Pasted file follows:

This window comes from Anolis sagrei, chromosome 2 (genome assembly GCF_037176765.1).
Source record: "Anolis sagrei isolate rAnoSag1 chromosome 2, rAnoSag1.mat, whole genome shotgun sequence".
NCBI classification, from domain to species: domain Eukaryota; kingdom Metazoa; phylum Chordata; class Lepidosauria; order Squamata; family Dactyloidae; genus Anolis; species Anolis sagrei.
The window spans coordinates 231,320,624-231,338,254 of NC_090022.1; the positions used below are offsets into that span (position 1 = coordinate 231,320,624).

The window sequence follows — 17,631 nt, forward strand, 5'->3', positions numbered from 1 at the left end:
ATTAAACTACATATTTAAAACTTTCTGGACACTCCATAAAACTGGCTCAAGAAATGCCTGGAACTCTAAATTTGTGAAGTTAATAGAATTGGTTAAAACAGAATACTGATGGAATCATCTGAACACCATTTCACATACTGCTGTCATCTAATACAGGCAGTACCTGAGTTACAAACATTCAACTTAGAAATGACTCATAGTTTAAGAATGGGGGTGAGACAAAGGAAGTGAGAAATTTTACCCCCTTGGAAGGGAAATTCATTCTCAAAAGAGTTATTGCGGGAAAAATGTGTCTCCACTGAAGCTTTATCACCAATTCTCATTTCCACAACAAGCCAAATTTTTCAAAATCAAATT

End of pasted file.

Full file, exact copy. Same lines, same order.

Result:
This window comes from Anolis sagrei, chromosome 2 (genome assembly GCF_037176765.1).
Source record: "Anolis sagrei isolate rAnoSag1 chromosome 2, rAnoSag1.mat, whole genome shotgun sequence".
NCBI classification, from domain to species: domain Eukaryota; kingdom Metazoa; phylum Chordata; class Lepidosauria; order Squamata; family Dactyloidae; genus Anolis; species Anolis sagrei.
The window spans coordinates 231,320,624-231,338,254 of NC_090022.1; the positions used below are offsets into that span (position 1 = coordinate 231,320,624).

The window sequence follows — 17,631 nt, forward strand, 5'->3', positions numbered from 1 at the left end:
ATTAAACTACATATTTAAAACTTTCTGGACACTCCATAAAACTGGCTCAAGAAATGCCTGGAACTCTAAATTTGTGAAGTTAATAGAATTGGTTAAAACAGAATACTGATGGAATCATCTGAACACCATTTCACATACTGCTGTCATCTAATACAGGCAGTACCTGAGTTACAAACATTCAACTTAGAAATGACTCATAGTTTAAGAATGGGGGTGAGACAAAGGAAGTGAGAAATTTTACCCCCTTGGAAGGGAAATTCATTCTCAAAAGAGTTATTGCGGGAAAAATGTGTCTCCACTGAAGCTTTATCACCAATTCTCATTTCCACAACAAGCCAAATTTTTCAAAATCAAATT